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Thread: Chain alignment

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    Chain alignment

    Specialized epic comp 2004. Problem: on center cog (front) and small cog (rear) the chain catches on the inside of the large front cog causing the chain to lift slightly and make unwanted noise.

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    Is your middle chainring 'in line' with the middle of your rear cassette? If you have a 9 speed cassette, the 5th cog should be in line with your middle chainring.
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    Chain alignment

    The middle of ring 4&5 (counting from small side) is in line with the middle front ring. The bike is fresh out of the box from specialized. Any ideas?

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    Super Biker Mtn Mike's Avatar
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    Quote Originally Posted by specialized
    Specialized epic comp 2004. Problem: on center cog (front) and small cog (rear) the chain catches on the inside of the large front cog causing the chain to lift slightly and make unwanted noise.
    You probably already checked this one, but are you sure it's not the mis-aligned front deralliur that is rubbing? If not, then possibly your bottom bracket spindle length is too narrow, but I can't imagine that a new bike would have this issue.

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    Quote Originally Posted by specialized
    Specialized epic comp 2004. Problem: on center cog (front) and small cog (rear) the chain catches on the inside of the large front cog causing the chain to lift slightly and make unwanted noise.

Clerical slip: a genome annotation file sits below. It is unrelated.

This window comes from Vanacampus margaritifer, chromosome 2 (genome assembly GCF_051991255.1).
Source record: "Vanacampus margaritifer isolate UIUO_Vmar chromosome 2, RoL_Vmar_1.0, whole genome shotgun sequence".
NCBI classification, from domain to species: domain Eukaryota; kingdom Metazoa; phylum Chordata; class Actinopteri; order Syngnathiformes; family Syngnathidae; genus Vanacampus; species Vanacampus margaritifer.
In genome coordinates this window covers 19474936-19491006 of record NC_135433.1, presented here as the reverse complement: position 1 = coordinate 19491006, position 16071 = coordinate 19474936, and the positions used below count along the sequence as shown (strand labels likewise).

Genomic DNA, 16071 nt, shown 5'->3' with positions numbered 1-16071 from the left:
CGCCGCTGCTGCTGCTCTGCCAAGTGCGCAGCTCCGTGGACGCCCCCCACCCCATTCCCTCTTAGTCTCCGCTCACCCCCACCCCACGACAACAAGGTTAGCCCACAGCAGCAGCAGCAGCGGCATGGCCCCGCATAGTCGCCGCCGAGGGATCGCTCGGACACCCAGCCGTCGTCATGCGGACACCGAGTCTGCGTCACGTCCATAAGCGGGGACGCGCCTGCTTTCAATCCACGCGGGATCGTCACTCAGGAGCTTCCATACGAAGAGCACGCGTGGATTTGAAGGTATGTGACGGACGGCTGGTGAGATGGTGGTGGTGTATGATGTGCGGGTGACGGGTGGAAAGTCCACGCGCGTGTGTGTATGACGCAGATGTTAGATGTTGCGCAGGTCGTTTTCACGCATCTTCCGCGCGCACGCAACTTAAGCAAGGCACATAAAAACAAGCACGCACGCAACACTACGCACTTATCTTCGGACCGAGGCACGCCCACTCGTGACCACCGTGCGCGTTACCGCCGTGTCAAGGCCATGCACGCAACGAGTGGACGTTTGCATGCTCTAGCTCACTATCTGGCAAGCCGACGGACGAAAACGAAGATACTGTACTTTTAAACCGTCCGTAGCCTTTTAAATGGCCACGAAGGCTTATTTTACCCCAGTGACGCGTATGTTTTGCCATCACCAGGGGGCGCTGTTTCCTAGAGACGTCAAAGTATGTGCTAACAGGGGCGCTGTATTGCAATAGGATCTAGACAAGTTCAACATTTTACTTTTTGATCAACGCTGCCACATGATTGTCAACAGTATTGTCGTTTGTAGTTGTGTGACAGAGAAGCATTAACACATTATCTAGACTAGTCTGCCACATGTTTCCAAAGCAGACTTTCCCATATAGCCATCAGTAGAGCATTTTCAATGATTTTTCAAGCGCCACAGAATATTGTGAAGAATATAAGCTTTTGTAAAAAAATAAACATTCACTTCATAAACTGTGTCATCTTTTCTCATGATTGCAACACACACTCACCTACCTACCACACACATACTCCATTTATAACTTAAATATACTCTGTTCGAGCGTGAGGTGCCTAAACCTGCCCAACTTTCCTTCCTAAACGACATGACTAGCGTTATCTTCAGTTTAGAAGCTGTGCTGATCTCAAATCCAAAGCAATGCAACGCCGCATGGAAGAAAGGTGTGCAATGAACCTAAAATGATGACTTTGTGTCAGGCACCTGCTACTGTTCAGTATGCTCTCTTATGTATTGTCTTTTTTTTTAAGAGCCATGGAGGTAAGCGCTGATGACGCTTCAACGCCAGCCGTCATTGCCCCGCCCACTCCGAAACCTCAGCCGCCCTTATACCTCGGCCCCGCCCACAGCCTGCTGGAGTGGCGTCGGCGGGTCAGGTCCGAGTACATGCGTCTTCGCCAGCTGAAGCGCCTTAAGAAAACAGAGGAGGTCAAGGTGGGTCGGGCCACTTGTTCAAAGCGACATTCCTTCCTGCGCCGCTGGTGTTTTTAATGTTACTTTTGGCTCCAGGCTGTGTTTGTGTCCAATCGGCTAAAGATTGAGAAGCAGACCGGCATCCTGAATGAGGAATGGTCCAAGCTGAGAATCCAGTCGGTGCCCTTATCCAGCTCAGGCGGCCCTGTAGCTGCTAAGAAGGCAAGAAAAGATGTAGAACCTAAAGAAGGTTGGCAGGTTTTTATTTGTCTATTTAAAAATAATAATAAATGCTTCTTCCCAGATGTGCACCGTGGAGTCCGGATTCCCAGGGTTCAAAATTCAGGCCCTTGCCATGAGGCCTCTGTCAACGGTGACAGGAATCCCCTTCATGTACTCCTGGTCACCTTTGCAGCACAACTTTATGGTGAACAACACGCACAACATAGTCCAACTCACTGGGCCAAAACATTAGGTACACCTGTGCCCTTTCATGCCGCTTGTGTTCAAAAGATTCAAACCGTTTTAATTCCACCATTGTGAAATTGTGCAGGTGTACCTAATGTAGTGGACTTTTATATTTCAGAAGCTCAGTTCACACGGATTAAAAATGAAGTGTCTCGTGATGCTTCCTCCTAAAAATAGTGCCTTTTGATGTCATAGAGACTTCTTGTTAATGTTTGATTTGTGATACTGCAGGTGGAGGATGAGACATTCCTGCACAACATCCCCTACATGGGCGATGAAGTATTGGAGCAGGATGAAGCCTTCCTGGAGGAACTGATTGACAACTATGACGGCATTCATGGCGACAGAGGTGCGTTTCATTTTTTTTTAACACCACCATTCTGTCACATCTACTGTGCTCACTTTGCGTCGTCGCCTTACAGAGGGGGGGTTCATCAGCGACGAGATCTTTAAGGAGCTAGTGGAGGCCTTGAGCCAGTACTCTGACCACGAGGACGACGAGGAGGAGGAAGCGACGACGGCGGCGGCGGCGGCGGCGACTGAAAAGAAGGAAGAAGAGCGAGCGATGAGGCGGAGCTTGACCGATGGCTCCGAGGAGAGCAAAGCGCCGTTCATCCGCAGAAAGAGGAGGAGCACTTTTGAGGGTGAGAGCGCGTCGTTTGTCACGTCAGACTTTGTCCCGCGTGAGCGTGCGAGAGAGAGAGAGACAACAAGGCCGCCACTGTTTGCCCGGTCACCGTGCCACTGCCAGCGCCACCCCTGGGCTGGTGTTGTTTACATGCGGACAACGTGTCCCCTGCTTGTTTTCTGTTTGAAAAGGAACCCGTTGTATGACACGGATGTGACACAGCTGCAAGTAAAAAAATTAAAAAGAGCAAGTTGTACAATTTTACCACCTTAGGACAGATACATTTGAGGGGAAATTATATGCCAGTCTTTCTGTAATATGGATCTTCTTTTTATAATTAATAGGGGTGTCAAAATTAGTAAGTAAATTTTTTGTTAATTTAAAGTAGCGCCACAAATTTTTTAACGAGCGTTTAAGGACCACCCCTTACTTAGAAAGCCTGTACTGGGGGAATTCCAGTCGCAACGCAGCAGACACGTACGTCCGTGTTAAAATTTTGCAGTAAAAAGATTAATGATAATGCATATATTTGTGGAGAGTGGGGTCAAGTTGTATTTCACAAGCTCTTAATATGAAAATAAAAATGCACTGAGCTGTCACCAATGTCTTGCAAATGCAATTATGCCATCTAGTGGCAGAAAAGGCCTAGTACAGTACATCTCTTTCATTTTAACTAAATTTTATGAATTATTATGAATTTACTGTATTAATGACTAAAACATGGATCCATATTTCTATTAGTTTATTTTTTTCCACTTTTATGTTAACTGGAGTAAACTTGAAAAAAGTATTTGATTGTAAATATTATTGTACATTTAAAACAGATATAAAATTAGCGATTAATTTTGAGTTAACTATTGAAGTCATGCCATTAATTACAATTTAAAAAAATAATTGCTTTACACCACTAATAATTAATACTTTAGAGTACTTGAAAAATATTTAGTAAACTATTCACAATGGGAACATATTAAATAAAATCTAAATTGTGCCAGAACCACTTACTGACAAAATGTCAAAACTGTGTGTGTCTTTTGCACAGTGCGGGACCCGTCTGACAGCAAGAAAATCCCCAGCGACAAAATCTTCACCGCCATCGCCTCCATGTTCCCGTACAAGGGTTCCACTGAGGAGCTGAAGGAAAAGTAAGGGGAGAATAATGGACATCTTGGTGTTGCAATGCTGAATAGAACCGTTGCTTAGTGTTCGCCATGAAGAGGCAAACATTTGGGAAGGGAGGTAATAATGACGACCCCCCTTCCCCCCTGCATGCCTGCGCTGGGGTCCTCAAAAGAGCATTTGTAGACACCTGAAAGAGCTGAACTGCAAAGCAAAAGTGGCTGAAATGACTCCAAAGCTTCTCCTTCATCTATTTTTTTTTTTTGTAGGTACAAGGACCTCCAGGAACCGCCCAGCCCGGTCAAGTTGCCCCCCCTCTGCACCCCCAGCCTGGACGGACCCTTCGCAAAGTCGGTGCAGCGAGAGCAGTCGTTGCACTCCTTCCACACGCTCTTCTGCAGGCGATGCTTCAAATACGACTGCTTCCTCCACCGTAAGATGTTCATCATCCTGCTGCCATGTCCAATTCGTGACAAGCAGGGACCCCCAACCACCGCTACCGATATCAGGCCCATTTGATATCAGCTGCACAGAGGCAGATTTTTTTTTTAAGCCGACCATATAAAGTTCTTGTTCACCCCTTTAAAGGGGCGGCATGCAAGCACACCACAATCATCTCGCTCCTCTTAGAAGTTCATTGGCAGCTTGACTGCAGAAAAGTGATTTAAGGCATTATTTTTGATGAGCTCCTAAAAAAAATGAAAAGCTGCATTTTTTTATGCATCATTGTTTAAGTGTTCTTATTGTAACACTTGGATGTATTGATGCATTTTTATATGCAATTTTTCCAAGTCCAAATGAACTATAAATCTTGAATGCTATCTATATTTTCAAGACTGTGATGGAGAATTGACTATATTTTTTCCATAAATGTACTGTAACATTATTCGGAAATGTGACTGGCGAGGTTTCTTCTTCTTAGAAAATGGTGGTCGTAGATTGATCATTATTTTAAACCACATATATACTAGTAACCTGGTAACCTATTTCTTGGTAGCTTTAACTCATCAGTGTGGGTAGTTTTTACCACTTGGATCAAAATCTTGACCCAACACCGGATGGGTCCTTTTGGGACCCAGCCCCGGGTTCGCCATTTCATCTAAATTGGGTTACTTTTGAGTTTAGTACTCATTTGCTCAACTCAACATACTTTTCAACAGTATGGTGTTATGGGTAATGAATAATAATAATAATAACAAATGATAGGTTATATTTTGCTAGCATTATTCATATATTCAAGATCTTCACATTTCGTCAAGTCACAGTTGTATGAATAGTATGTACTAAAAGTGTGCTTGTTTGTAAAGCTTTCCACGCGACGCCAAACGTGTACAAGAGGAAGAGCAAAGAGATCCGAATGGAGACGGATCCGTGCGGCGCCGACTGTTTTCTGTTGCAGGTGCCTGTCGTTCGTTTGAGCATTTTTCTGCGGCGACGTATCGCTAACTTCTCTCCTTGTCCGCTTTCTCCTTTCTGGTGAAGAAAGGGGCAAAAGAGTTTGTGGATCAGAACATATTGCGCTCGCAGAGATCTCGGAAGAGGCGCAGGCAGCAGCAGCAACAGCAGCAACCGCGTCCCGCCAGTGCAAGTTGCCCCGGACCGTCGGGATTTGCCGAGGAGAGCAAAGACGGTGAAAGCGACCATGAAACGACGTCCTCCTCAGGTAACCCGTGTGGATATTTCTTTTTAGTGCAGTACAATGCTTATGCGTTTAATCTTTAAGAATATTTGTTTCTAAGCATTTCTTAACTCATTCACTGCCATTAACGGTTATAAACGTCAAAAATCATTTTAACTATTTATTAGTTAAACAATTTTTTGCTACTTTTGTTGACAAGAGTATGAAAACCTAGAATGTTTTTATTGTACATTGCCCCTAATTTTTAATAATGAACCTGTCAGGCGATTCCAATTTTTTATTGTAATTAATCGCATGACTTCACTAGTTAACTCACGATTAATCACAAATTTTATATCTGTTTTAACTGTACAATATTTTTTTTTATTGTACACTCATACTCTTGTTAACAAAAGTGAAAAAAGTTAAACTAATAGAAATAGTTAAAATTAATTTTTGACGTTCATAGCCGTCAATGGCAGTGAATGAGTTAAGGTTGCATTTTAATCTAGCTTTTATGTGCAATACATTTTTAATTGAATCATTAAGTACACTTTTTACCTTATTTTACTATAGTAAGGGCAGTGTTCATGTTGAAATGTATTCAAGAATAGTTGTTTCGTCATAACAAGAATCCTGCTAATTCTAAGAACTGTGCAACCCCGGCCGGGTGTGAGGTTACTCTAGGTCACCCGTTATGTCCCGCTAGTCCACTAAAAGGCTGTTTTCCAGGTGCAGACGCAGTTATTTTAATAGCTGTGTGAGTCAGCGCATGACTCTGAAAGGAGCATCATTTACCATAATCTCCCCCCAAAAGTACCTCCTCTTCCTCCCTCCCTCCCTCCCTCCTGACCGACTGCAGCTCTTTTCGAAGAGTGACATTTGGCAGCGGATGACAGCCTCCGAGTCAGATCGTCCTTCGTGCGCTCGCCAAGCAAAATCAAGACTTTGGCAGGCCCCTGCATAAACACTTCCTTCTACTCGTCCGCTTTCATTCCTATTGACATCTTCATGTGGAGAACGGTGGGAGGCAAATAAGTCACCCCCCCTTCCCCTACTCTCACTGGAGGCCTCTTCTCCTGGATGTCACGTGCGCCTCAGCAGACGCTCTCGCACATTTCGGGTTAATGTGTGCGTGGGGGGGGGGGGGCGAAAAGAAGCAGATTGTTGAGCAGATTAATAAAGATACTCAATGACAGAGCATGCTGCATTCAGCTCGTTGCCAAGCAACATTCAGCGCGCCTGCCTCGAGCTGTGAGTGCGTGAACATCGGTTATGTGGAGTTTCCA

I would first reccomend making sure the chainline on the bike is accurate. is your bb shell width correct for the bb you are using. is the spindle length correct for the arms you are using. is everything tight. if all this is good i would then put some small micro shims in between the spider and the big ring, this will space the big ring a bit further out hopefully eliminating the rub. anothe simpler answer would be to avoid using that gear, it is not an extreme but is close enough to give some rub problems. good luck.

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    Senior Member Don Cook's Avatar
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    Quote Originally Posted by Mtn Mike
    You probably already checked this one, but are you sure it's not the mis-aligned front deralliur that is rubbing? If not, then possibly your bottom bracket spindle length is too narrow, but I can't imagine that a new bike would have this issue.